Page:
Why You Should Be Bullish on Buybacks

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Aug. 5 (Bloomberg) -- Stifel Nicolaus Portfolio Manager Chad Morganlander previews today's markets and discusses his investment ideas with Betty Liu on Bloomberg Television's “In The Loop.” Stifel Nicolaus owns stock on PepsiCo.(Source: Bloomberg)

We will have interview with bob iger at 3:30 p.m. eastern time.

There goes the opening bell.

If you are still a bull, you have been happy with stock buybacks.

Apple has led the way with up to $18 billion in share buybacks, but so far equity companies have bought back 211 billion dollars in shares.

I want to bring in a portfolio manager at steeple necklace -- steeple necklace, and you have been quite bullish.

You like the stock buyback?

They are ok, but we are getting to a point with regard to valuation were buybacks and many companies just do not make sense anymore.

Does it become like financial engineering?

It is more than financial engineering.

The multiple is way too high.

Let's look at where the market is.

If forward-looking multiple, 15 and a half times.

You're looking at revenue growth within the s&p 500 of roughly 3%. we believe the market probably has around 5% to 6% in it over the course of the next five to six months, but valuations are not cheap and you want to be more cautious, move up the quality spectrum, move your portfolio from more volatile stocks.

I wanted to ask more about valuations.

I was looking at the trailing p /e for the s&p 500, on a trailing basis, about 17.5, and it is a far cry below where we were in, say, 1999, but it is sort of in the middle.

I am curious for you, where the sweet spot would be in valuation -- where is the tipping point where it becomes overvalued?

What does overvalued mean to you?

The pendulum swings both way.

I would be concerned if the multiple got to 18 times forward-looking -- you have to look at profitability.

Right now, profit margins are at an all-time high.

It is two standard deviations above its norm.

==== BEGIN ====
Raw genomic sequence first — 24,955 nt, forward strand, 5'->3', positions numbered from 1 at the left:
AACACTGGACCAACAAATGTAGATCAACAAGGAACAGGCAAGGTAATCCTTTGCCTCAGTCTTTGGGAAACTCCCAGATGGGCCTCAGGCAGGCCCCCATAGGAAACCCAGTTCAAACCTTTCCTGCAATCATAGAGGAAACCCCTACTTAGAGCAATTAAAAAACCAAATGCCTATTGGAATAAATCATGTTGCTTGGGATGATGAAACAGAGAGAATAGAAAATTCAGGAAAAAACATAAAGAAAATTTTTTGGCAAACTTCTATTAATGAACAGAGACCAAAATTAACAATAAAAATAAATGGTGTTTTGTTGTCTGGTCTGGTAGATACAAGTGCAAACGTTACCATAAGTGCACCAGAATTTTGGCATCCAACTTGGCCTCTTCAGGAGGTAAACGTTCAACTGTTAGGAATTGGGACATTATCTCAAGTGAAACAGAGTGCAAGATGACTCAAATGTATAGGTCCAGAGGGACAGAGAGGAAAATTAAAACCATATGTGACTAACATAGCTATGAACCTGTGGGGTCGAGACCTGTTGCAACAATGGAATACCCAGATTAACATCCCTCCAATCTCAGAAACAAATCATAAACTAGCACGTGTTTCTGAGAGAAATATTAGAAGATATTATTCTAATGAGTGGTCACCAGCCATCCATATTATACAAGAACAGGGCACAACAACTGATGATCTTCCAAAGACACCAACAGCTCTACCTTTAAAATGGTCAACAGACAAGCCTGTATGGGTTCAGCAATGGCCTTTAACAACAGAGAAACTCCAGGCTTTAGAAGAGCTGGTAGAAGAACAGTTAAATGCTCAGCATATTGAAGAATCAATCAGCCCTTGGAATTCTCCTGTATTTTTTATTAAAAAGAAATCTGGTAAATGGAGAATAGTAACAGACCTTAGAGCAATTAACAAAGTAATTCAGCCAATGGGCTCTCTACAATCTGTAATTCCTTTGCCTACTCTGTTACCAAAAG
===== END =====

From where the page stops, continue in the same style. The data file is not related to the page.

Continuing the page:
If that is what is normalized, that would be somewhat disruptive to the overall earnings picture and the overall market.

That is somewhat of a concern.

At this point, you have earnings growth and economic growth that has been moving along quite nicely.

We would be somewhat overweight equities.

We are not raging bulls by no measure.

I do not know if there are any raging those right now.

The reason you have that, if you look at peripheral that, there is a bubble right now.

If anyone overseas thanks the sovereign market -- thinks the sovereign market is cheap, they have to have their head checked.

Any kind of correction -- you saw it -- portugal went up 14, 15 basis points, and the market went down 1%. he started getting correction there, you could have a direction here in the equity market.

We all know that.

You have to put emphasis on stock picking an individual companies, and one company you like as pepsico, and if you compared to coca-cola, it is now at a premium which is a significant reversal from it does count as recently as may of 2012. is pepsi doing enough to stave off nelson peltz's calls to break off the company?

I own both of them.

To answer your question, eventually i think the beverage business will be broken off and there will be a spinoff.

Our price target on pepsi is about $106. the multiple is roughly as forward-looking as 19 times.

It is trading more or less now in historical range.

We believe there will be cost savings even if you do not get the split and the divestiture.

Consensus estimates are somewhat low when they will be competing over the next level.

That is interesting.

You do believe there should be a split.


And you think pepsi management is wrong, then?

I absolutely believe pepsi management is wrong and valuation would increase significantly if they split the company.

Cost efficiencies -- i do not really see that in the cards, and i believe over the course of the next 12, 18, 24 months, the corporate advocates will win out on this.

It will be a slow, methodical process, but it will happen.

So, this is as good as it gets for ingenuity and -- ingenuity and pepsi.

I think so.

You get another three or four quarters of cost savings and eventually they will get their way.

What about the more existential question -- as an investor you are not always asking these questions, but "is this week" had a cover -- business week" had a cover on coke talking about the soft drink business dying because of concerns of health.

Are they doing enough when your core product is in a tricky position?

Revenue growth for pepsi in aggregate should be roughly between 2% and 4% -- the valuation at this point, it looks again is trading at a discount.

Are they doing enough?

Of course they can do more.

Will they do enough?

We will have to see.

As a value investor, this companies consistently growing, consistently profitable, well-capitalized, so why not?

Maybe that is why coke is not trading at as high of a premium.

It does not have the snack business.

Also the break up potential.

The back of potential will drive the stock growth, and you also have earnings support.

Coca-cola has been struggling, do we believe as well that will be a turnaround.

We think it will take longer.

That has to be the magic to live -- magic bullet.

Companies are looking for the magic will -- sorry to cut you off, it is a consumer staple, and this one fits the bill.

Dividend growth will be between

This text has been automatically generated. It may not be 100% accurate.


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